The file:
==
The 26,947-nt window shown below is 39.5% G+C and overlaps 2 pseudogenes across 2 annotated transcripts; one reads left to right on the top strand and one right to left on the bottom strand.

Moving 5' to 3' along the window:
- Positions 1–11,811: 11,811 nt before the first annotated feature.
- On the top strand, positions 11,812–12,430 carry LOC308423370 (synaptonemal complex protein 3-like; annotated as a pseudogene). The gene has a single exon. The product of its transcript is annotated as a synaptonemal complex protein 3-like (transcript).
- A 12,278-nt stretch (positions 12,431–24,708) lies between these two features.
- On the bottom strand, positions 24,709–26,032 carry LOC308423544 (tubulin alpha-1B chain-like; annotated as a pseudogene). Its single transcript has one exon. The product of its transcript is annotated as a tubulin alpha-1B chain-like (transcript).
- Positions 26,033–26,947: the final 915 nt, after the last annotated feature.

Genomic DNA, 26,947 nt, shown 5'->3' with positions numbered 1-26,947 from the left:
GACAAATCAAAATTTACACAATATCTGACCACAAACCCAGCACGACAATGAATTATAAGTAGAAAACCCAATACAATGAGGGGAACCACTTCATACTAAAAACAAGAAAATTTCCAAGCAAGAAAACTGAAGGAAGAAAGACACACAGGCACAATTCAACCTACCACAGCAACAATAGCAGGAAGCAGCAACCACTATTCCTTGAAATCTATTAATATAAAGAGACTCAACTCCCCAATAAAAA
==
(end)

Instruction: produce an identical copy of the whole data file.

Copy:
The 26,947-nt window shown below is 39.5% G+C and overlaps 2 pseudogenes across 2 annotated transcripts; one reads left to right on the top strand and one right to left on the bottom strand.

Moving 5' to 3' along the window:
- Positions 1–11,811: 11,811 nt before the first annotated feature.
- On the top strand, positions 11,812–12,430 carry LOC308423370 (synaptonemal complex protein 3-like; annotated as a pseudogene). The gene has a single exon. The product of its transcript is annotated as a synaptonemal complex protein 3-like (transcript).
- A 12,278-nt stretch (positions 12,431–24,708) lies between these two features.
- On the bottom strand, positions 24,709–26,032 carry LOC308423544 (tubulin alpha-1B chain-like; annotated as a pseudogene). Its single transcript has one exon. The product of its transcript is annotated as a tubulin alpha-1B chain-like (transcript).
- Positions 26,033–26,947: the final 915 nt, after the last annotated feature.

Genomic DNA, 26,947 nt, shown 5'->3' with positions numbered 1-26,947 from the left:
GACAAATCAAAATTTACACAATATCTGACCACAAACCCAGCACGACAATGAATTATAAGTAGAAAACCCAATACAATGAGGGGAACCACTTCATACTAAAAACAAGAAAATTTCCAAGCAAGAAAACTGAAGGAAGAAAGACACACAGGCACAATTCAACCTACCACAGCAACAATAGCAGGAAGCAGCAACCACTATTCCTTGAAATCTATTAATATAAAGAGACTCAACTCCCCAATAAAAA